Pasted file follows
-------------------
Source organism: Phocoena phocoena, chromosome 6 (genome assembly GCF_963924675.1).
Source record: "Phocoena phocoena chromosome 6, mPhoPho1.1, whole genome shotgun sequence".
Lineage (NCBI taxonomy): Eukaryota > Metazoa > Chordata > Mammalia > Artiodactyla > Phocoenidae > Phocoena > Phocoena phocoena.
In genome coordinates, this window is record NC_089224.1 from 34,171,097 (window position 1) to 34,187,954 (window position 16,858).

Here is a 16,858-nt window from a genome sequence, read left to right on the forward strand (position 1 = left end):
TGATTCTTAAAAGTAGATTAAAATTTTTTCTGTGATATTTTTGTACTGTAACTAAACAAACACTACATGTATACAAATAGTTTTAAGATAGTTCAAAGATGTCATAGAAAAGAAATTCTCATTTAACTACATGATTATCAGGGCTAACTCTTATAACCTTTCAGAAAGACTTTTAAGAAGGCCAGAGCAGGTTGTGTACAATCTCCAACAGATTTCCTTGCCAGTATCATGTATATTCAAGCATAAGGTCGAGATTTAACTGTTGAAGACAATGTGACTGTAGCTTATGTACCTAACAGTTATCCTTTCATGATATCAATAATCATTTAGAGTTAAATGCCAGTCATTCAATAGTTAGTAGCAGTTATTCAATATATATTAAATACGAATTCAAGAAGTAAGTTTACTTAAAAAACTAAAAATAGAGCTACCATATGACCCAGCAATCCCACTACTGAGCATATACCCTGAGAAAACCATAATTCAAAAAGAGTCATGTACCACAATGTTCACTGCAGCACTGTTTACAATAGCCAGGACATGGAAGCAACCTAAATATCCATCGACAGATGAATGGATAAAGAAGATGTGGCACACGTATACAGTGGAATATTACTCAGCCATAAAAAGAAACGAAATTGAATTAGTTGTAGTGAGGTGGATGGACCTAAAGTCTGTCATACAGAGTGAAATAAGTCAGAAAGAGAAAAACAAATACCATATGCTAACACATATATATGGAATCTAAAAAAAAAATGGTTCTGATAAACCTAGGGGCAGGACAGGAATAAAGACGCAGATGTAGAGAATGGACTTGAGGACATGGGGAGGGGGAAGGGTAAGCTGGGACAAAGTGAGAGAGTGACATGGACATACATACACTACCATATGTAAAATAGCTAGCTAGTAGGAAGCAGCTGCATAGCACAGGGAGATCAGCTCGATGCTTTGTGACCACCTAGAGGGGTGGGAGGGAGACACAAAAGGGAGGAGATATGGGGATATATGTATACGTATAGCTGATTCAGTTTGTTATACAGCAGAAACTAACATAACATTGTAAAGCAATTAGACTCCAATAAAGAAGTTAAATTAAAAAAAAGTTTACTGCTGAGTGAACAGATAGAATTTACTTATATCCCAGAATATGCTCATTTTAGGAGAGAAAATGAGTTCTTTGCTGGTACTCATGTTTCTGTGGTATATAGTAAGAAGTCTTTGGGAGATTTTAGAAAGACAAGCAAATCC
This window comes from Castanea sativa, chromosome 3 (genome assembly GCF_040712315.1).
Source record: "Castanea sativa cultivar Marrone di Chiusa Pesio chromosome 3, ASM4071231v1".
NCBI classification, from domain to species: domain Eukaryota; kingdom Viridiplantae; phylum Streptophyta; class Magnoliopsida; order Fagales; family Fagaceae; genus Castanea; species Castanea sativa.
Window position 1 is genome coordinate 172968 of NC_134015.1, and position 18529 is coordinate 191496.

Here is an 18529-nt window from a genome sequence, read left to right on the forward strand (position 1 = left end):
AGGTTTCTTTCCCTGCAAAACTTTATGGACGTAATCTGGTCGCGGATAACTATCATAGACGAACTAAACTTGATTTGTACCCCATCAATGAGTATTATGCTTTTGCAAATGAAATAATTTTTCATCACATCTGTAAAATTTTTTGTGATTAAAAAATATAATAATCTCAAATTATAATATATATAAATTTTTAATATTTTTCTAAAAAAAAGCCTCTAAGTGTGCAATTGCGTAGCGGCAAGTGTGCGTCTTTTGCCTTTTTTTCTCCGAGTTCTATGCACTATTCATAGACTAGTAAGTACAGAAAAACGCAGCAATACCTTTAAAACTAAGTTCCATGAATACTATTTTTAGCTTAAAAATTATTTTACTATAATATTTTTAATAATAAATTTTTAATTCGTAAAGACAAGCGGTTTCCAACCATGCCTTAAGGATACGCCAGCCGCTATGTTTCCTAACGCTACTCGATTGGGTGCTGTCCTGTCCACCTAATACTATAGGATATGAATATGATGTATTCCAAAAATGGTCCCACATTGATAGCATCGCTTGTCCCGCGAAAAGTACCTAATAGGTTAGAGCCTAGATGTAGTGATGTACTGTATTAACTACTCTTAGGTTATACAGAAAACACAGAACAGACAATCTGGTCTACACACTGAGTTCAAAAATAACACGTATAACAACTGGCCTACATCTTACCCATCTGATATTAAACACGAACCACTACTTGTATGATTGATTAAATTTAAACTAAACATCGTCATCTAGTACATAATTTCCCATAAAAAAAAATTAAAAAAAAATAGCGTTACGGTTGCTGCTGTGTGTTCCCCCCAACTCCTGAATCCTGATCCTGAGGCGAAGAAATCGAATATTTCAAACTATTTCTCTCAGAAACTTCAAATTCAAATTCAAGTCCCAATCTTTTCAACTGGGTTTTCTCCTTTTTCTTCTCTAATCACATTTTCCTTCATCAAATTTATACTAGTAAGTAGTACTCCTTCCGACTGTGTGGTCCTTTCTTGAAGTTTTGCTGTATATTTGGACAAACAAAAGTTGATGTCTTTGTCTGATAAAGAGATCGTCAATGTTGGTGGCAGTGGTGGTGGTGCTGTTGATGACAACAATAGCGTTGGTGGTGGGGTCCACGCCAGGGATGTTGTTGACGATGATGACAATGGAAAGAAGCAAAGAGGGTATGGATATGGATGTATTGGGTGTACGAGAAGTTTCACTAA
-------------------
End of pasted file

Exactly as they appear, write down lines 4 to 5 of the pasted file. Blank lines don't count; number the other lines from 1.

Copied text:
In genome coordinates, this window is record NC_089224.1 from 34,171,097 (window position 1) to 34,187,954 (window position 16,858).

Here is a 16,858-nt window from a genome sequence, read left to right on the forward strand (position 1 = left end):